Managing Risk: Information Security
Risk is that four letter word that is most on our minds right now. In the context of information security, managing risk is a front burner issue. But what, exactly, is it? One of the problems in dealing with risk management is that it is such a slippery concept with very few clear, hard lines. In the area of information security, risk management challenges are compounded by the almost daily developments in software.
In the good old days, not very long ago, the concept of risk management boiled down to buying insurance. The agencies have made clear that insurance coverage is not risk management. "Insurance coverage is not a substitute for an information security program."
This instruction is consistent with another directive from the agencies: the information security program should be designed and maintained to protect customer information. The program is not simply designed to protect the institution, but to protect the information about customers that the institution holds as a custodian. With this focus, we need to look at the information security program from the perspective of the institution and the customer.
The guidance contains two key concepts: prevention through controls, and response preparedness. Prevention - the protection of information - must be the heart of the program. Security measures should be developed and maintained with the full realization that when it comes to information security, there is absolutely no passing the buck.
In designing a program, look constantly for loopholes. There are always people on the outside as well as employees who think freely and creatively and would like to play with your customer data. Be ready for them.
Information risk management is ongoing. Any information security program must be updated at least as often as Microsoft issues updates. Also remember that the program should include more than software and system concerns. Those paper records must also be protected.
With these principles in mind, you should be able to answer all of the following questions. While we have added a few, most come directly from the agencies' guidance. Consider these issues as an agenda for your information security meetings.
Prevention and Controls
- Where are all your information systems, including service providers?
- Who has access to information systems?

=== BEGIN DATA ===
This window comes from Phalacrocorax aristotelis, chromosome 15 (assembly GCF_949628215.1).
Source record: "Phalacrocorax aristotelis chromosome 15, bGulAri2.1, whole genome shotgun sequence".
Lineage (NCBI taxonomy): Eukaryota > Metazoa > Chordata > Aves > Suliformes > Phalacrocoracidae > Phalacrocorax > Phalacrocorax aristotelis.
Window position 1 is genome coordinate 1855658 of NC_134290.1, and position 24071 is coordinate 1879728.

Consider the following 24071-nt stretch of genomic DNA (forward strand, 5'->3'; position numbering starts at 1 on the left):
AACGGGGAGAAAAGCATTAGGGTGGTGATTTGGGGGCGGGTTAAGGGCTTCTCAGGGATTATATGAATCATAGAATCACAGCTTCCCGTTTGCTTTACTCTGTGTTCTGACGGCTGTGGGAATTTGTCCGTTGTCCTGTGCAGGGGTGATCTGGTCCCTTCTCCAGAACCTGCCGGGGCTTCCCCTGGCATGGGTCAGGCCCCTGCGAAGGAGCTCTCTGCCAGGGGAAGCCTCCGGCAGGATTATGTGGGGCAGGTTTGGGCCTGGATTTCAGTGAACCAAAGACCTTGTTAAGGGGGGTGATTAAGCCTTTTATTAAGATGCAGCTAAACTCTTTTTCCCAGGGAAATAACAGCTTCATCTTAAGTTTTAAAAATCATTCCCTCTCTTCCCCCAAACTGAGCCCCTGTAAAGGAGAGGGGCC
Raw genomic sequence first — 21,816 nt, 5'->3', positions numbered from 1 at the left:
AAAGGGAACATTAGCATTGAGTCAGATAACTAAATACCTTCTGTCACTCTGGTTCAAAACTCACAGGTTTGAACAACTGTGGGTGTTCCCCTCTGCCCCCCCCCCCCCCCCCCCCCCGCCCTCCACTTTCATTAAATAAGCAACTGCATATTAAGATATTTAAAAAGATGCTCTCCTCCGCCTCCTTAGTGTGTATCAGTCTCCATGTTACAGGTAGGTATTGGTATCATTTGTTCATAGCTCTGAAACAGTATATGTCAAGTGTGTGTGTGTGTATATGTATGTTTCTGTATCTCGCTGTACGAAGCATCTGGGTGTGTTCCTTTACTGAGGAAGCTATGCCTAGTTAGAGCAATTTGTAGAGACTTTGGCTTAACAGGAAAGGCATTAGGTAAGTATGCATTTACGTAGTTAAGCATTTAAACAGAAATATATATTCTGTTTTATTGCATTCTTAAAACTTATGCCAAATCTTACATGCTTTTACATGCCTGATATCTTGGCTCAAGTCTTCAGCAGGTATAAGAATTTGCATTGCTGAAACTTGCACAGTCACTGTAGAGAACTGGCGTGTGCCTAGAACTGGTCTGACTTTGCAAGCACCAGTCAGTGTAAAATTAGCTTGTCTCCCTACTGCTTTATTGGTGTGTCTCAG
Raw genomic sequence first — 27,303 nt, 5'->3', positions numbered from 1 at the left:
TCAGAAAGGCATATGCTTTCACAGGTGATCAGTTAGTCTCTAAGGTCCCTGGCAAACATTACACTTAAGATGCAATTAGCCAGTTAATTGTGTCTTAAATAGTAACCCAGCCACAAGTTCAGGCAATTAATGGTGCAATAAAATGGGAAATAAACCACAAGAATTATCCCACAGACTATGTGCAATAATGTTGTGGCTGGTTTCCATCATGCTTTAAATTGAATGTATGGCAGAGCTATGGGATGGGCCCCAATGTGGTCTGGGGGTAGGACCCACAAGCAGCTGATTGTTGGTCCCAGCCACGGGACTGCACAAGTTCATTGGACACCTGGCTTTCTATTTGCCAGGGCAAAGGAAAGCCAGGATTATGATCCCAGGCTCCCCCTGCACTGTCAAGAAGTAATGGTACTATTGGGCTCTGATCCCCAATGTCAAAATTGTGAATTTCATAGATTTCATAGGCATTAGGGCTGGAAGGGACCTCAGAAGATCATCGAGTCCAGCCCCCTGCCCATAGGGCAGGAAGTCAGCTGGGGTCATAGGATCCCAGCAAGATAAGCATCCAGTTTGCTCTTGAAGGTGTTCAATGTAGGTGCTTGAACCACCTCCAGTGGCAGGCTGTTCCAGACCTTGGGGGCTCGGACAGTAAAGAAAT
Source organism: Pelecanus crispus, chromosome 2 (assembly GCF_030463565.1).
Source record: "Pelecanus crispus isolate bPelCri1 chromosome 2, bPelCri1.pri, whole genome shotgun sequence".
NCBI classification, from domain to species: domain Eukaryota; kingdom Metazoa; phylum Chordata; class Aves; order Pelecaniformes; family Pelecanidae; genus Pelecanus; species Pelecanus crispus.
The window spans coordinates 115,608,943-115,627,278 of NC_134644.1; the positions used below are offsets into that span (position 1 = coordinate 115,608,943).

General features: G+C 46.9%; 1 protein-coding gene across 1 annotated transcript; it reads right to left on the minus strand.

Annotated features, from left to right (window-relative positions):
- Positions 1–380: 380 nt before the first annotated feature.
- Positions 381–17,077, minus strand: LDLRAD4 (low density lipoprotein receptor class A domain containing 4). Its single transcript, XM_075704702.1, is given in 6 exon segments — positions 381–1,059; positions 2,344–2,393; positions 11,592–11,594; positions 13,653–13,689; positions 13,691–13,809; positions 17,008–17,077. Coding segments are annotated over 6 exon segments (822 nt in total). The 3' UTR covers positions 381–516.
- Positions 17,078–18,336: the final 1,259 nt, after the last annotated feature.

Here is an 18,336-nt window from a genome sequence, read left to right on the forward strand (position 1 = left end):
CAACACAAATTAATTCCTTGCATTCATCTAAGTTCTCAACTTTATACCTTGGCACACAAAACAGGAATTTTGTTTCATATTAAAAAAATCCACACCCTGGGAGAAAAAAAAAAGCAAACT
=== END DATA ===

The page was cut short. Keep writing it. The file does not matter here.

- What limits are there on access?
- What firewalls are in place?
- What authentication steps are in place?
- Is there a system for tracking access and determining that it was authorized?
- Is access limited to specific locations?
- What controls are at these locations?
- Are encryption techniques for access, storage or transmission state of the art?
- Can anyone modify information systems without proper authorization?
- Are dual controls and segregation of duties in place?
- Are background checks performed and regularly updated on employees who have access?
- What monitoring systems are in place to identify possible hacking or system attacks?
- What action will be taken against a person who accesses or attempts to access information without authorization? Is this action sufficient?
- Are there adequate information protection and back-up systems so that information can be restored following a crisis or disaster?
- If the system can be accessed through the Internet, what protections and firewalls are in place?
- What tools and techniques are ready to identify problems and assess the extent of harm?
- Are procedures in place to give prompt notification to your federal regulator?
- Are procedures in place to give appropriate notification to law enforcement and, if appropriate, file the SAR?
- What measures are in place to limit harm and reestablish information security?
- What is in place to give prompt notification to customers?
Copyright © 2005 Compliance Action. Originally appeared in Compliance Action, Vol. 10, No. 15, 12/05
First published on 12/01/2005